With the Trump administration set on deporting a larger number of undocumented immigrants – even those without criminal records – this community is making contingency plans, including finding guardians for their US-born children. But even the most prepared may not have time to alert their lawyers and loved ones in the case of an Immigration and Customs Enforcement (ICE) raid.

This is exactly what Adrian Reyna, an undocumented immigrant with Deferred Action for Childhood Arrivals (DACA) protection, verbalized while at a tech meet up for women and Latinos in San Francisco late last year. “There’s never going to be a panic button for when ICE comes to the door,” he said at the event, according to Wired. Natalia Margolis, who felt helpless after the last election and heard Reyna’s words, thought there should be. So the engineer took the idea back to her co-workers at digital agency Huge. Out of this came Notifica – an app that debuted this week during SXSW.

Through the app, users can select the people they’d want to notify if detained. In case of an emergency, the app would send a personalized message to each person, including spouses, lawyers, children, friends, etc. They’re protected by a PIN, so that if the phone’s lost or stolen, no one else can access the messages. On top of an app, Huge also created a phone hotline for those who may not have access to a phone at the time, but may be able to eventually make a phone call. The company has teamed up with United We Dream, where Reyna serves as the director of membership and tech strategies.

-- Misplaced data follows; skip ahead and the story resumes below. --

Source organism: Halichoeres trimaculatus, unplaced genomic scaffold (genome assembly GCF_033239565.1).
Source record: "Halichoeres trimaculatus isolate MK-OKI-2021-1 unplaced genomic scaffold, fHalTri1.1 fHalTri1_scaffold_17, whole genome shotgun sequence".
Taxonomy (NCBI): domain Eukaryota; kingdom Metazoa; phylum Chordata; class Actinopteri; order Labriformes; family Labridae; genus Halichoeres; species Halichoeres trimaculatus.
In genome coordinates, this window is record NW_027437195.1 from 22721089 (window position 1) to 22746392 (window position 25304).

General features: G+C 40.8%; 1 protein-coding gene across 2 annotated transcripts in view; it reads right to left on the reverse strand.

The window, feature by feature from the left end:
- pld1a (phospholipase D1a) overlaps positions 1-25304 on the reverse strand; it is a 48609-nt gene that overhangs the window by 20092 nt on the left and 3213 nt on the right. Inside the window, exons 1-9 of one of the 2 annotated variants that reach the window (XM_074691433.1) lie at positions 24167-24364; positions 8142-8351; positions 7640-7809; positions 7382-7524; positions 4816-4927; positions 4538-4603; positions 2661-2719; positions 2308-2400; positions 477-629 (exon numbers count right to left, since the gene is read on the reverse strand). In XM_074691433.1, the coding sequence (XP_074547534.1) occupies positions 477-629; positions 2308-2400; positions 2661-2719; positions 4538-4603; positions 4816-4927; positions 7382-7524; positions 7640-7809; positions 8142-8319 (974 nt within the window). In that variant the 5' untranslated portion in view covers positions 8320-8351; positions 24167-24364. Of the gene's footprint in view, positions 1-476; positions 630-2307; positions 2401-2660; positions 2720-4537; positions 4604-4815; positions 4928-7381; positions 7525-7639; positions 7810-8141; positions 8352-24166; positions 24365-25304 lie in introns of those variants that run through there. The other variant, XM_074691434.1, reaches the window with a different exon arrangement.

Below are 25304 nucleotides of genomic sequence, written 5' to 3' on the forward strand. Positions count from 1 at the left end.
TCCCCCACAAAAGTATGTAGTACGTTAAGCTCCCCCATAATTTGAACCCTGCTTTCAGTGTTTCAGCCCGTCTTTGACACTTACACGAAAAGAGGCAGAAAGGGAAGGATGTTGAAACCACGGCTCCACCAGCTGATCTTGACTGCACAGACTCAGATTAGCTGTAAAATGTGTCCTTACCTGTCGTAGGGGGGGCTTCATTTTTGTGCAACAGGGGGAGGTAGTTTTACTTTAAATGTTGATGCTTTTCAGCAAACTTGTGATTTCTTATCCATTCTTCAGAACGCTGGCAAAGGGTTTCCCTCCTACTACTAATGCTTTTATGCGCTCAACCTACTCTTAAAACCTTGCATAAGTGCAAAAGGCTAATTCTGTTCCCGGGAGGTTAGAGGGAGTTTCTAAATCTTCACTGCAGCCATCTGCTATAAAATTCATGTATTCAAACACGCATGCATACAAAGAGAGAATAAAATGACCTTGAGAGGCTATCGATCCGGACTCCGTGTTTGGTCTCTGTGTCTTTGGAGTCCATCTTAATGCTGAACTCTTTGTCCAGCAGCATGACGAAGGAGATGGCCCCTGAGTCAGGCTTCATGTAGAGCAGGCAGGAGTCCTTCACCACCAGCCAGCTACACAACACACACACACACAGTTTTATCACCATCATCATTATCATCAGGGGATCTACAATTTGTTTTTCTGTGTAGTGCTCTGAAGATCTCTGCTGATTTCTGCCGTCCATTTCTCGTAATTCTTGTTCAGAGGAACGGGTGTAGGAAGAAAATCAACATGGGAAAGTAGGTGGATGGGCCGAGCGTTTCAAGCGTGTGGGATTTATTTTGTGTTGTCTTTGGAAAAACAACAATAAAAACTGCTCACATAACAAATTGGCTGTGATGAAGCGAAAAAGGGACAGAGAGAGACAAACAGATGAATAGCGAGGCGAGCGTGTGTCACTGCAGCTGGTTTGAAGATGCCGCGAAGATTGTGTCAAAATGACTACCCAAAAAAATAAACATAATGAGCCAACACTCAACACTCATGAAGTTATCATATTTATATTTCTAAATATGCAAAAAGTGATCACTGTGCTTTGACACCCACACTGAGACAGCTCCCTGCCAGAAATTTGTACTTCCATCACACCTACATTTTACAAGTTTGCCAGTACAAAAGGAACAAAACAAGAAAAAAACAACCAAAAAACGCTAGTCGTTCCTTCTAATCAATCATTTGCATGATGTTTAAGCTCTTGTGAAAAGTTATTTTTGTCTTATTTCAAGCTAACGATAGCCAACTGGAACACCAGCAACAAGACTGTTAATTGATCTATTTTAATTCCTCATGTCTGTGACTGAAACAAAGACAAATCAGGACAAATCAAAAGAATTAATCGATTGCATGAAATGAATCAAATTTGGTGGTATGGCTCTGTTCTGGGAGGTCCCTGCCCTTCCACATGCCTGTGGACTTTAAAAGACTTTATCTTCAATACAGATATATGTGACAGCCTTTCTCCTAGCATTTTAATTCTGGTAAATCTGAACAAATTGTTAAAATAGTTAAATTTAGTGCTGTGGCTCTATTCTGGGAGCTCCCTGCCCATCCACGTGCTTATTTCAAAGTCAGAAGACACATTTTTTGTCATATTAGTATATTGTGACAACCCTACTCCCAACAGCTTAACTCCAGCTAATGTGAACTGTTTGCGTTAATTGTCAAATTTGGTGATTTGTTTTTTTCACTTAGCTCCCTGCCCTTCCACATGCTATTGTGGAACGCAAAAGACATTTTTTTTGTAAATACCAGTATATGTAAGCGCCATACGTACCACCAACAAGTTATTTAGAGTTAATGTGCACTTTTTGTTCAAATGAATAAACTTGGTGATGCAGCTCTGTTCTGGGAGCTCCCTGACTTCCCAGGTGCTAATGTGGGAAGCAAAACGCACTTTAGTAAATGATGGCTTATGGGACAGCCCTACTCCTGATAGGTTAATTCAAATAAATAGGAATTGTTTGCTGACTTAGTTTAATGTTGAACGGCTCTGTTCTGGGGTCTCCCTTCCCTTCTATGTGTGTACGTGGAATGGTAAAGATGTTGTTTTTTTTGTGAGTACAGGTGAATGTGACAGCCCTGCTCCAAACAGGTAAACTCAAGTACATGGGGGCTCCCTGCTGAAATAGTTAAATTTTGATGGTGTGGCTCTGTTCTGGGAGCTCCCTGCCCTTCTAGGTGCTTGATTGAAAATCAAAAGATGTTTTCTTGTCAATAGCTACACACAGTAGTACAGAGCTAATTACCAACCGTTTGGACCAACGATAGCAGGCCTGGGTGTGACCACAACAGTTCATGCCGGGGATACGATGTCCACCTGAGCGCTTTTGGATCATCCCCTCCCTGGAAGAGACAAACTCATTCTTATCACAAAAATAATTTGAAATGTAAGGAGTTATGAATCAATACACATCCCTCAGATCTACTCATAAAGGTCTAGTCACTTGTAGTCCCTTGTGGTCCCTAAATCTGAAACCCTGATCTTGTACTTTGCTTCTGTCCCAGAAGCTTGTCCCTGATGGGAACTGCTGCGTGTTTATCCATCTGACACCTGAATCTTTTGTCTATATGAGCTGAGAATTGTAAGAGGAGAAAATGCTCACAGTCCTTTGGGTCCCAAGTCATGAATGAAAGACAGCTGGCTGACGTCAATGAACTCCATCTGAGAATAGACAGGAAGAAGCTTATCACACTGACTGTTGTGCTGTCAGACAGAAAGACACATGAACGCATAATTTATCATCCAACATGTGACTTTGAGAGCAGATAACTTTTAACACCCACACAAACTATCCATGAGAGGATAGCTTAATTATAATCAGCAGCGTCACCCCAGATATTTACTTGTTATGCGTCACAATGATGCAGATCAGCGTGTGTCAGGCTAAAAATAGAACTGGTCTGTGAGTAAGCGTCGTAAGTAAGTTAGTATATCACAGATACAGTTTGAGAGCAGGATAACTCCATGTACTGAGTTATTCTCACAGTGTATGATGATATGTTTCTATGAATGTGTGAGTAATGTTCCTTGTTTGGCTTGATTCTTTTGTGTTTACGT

Notifica/Huge

“In the time we spent developing the app, it became clear that this was less about panic and more about being prepared,” Margolis said, according to Mashable. “It’s about having certainty that you can reach your support network – that through technology, the people who have your back can feel closer to you at all times.”

As Daniela Vargas‘ case demonstrated, the combined efforts of lawyers, activists, community leaders, and loved ones can make a difference. Through their sustained endeavors, Vargas ended up released from ICE detention. This app allows undocumented immigrants to take preemptive action.

“I am undocumented, and so are my parents,” Reyna said. “They fear what would happen to me if I get detained. ICE is out of control. When they detain you, things move very fast. They harass you and intimidate you. With that uncertainty, it could be difficult to notify the people you trust or what to do.”